White Noise 2: The Light (2007)

PG-13   |    |  Drama, Fantasy, Horror

White Noise 2: The Light (2007) Poster

Following the loss of his family, a man attempts suicide only to discover upon waking that he can identify people who are about to die


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5 March 2008 | gregsrants
| Genuine spooks
Do you even remember White Noise? It was a January 2005 release that grossed a very surprising $24 million in its opening weekend ranking it second only to the mega-hit Meet the Fockers. Starring Michael Keaton (who had not had a hit since he hung up his bat cape some 12 years earlier), the movie was about a grieving husband whose wife is trying to contact him through EVP's – Electronic Voice Phenomena.

Sure the movie grosses petered out in the weeks that lay ahead, but there was no escaping the EVP craze as everything from CNN to TLC had shows dedicated to the existence of the deceased communicating through television and radio frequencies.

Have memories of it or nay, there was no doubt that its $91 million worldwide take would generate an eventual sequel. Enter White Noise 2: The Light which went straight to DVD but deserves better in that it is a much spookier film than its predecessor.

White Noise 2 starts off by revealing that 'Nearly ten thousand people die every day in the United States, the majority of deaths occurring in urban environments. As such, a resident of a metropolis might encounter up to 1.7 people per day who will be deceased by the day's end. – North American Statistics Institute – 2002.' Barely do you have time to ingest these interesting words of ponder when we are introduced to the Dale Family – Father Abe (Nathan Fillion of Serenity fame), Mother Rebecca (Kendall Cross) and their son Danny who are in the wrong diner at the wrong time when a shooter walks in and opens fire killing both Rebecca and Danny before turning the weapon on himself.

Abe takes the deaths hard (go figure!) and tries to take his own life with an overdose of pills that produces a NDE (Near Death Experience). After his release from hospital, Abe starts to hear and see "all sorts of electrical stuff" that has his attending doctor interested in investigating. Lucky for Abe, the good ole doctor just happens to have an EVP room that looks like a command center for NATO. In a matter of mere seconds, the doctor is able to determine that due to Abe's NDE that he is now an EVP receiver (keep up with the acronyms will ya'!).

It takes a great leap of faith to believe that Abe can now see people illuminated before they die or that television sets are sending him messages, but if you ignore the illogic behind the expressed phenomena, you might just be able to get through the film with more enjoyment than a straight to DVD release usually allows.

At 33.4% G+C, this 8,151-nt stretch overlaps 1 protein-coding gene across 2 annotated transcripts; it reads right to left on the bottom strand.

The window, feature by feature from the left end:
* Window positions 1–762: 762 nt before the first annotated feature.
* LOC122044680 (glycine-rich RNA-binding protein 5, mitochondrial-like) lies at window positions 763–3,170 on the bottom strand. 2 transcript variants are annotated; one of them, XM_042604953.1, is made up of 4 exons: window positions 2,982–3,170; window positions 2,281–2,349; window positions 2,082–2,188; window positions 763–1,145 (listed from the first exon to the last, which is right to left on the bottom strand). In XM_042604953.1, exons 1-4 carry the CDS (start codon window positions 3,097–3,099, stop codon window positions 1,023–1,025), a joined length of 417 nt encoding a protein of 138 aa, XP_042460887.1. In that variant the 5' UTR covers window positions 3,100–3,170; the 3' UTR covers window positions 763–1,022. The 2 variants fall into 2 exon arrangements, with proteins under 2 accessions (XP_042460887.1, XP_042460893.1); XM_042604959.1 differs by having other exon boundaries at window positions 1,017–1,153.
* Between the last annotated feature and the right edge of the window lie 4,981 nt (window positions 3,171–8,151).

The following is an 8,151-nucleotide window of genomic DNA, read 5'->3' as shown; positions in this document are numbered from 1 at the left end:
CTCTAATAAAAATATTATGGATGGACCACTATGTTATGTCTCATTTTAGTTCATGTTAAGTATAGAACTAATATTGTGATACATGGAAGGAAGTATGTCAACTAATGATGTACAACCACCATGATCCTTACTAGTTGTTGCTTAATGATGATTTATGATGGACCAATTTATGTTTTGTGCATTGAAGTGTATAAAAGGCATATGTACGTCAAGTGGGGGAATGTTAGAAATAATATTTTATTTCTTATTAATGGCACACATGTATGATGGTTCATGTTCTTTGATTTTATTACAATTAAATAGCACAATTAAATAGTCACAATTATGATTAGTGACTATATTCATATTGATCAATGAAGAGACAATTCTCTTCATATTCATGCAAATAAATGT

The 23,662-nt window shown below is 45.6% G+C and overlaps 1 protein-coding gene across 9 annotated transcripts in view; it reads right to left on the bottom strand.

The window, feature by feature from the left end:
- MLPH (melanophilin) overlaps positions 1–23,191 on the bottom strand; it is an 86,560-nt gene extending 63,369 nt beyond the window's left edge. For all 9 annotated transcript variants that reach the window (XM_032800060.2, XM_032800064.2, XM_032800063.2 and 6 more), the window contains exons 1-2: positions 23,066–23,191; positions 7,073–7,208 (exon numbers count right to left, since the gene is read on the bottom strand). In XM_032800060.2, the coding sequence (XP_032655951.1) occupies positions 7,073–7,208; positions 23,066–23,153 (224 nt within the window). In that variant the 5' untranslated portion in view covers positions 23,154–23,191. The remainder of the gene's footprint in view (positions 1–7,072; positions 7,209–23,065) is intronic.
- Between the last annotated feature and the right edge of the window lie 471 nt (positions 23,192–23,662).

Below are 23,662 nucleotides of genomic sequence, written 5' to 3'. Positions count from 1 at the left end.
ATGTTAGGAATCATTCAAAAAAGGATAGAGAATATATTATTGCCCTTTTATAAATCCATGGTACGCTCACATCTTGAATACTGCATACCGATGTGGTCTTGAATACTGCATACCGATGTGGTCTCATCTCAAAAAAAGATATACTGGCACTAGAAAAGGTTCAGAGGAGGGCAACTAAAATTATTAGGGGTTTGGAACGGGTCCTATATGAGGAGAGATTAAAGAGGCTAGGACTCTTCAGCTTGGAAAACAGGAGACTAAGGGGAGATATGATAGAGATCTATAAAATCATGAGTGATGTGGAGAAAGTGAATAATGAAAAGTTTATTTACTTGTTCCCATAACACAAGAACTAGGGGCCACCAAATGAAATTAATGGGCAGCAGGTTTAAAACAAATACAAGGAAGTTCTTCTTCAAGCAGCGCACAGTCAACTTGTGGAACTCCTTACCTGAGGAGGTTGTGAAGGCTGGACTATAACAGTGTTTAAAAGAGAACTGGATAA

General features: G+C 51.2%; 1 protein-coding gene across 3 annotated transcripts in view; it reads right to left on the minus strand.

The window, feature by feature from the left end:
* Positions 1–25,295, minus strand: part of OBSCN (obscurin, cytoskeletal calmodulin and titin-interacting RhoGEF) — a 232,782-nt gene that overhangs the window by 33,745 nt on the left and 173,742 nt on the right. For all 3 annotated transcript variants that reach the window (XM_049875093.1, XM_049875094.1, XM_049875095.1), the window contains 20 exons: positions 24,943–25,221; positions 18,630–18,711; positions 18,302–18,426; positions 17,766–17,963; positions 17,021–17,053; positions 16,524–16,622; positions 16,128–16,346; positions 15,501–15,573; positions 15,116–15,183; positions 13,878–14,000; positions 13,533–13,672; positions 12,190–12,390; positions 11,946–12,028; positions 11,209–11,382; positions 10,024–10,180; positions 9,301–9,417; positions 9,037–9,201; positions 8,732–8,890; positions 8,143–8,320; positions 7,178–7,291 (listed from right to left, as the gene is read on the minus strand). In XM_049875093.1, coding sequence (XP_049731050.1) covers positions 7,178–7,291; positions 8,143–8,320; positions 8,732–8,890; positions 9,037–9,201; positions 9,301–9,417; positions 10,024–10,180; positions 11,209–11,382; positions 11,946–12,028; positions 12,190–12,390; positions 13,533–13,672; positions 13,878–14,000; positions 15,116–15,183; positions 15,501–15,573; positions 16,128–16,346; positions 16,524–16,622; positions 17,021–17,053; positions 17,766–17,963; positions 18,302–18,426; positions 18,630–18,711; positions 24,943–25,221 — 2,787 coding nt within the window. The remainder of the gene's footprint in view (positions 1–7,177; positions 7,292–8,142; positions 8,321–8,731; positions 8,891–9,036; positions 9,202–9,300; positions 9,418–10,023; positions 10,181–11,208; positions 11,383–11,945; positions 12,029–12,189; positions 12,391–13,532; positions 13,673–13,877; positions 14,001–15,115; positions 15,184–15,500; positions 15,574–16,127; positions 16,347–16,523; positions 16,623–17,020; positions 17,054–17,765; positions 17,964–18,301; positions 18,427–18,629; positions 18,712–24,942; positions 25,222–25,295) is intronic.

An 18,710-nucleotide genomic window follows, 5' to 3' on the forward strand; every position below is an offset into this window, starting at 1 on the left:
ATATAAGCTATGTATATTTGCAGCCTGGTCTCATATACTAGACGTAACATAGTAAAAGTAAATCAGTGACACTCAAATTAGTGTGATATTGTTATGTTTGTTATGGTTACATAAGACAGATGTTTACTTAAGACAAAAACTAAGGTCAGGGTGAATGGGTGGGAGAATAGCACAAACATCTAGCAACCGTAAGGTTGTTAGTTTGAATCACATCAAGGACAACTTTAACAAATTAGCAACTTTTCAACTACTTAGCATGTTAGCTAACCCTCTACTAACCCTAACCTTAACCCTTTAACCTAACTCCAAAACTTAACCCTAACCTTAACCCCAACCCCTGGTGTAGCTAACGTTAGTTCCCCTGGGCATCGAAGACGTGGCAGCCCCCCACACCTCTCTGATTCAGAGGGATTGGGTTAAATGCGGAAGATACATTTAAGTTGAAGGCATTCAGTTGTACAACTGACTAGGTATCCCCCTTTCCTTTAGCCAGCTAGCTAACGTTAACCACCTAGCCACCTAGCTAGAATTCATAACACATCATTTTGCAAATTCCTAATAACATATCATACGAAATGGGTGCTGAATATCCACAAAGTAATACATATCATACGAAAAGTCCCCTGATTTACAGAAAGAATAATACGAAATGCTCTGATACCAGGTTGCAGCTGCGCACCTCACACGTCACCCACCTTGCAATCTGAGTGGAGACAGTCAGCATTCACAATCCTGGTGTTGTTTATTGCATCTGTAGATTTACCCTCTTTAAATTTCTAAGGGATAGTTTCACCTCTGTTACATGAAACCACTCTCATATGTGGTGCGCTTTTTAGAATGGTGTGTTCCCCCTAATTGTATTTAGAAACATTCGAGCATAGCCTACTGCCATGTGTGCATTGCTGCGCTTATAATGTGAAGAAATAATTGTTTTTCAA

Seeing the original White Noise is not a pre-requisite to enjoying the sequel. There is no tie in to the first film and where the original story was a man's quest simply to understand EVP's and then his obsession exploit it to find his wife's killer, the White Noise 2: The Light spends more time with Abe running around acting as a superhero in the city – saving people from impending death thanks to his visions of disastrous futures.

Although there are many reasons not to like White Noise 2, Nathan Fillion gives us a character so rich in turmoil and humor that his performance alone is worth spending a couple of bucks at the local rental shop. Even as the film takes a turn at about the 45 minute mark with a reveal that leads Abe to revisit the circumstances of his family's tragedy and his similarities with the killer, the film still maintains its eeriness.

White Noise 2 is directed by Patrick Lussier who directed three Dracula films and is in pre-production of the My Bloody Valentine remake (happy happy joy joy). Although no Carpenter – hell he ain't no Joe Dante – he does show promise in this production and is able to spook his audience without the use of gore. It will be interesting when he gets a script that holds better material than anything presently in his biography.

The ending of the film is something that might turn some from the recommending to the soon forgetting, but this is exactly the kind of film that they have been making in Japan for years that the western world keeps remaking.

www.robertsreviews.com www.killerreviews.com

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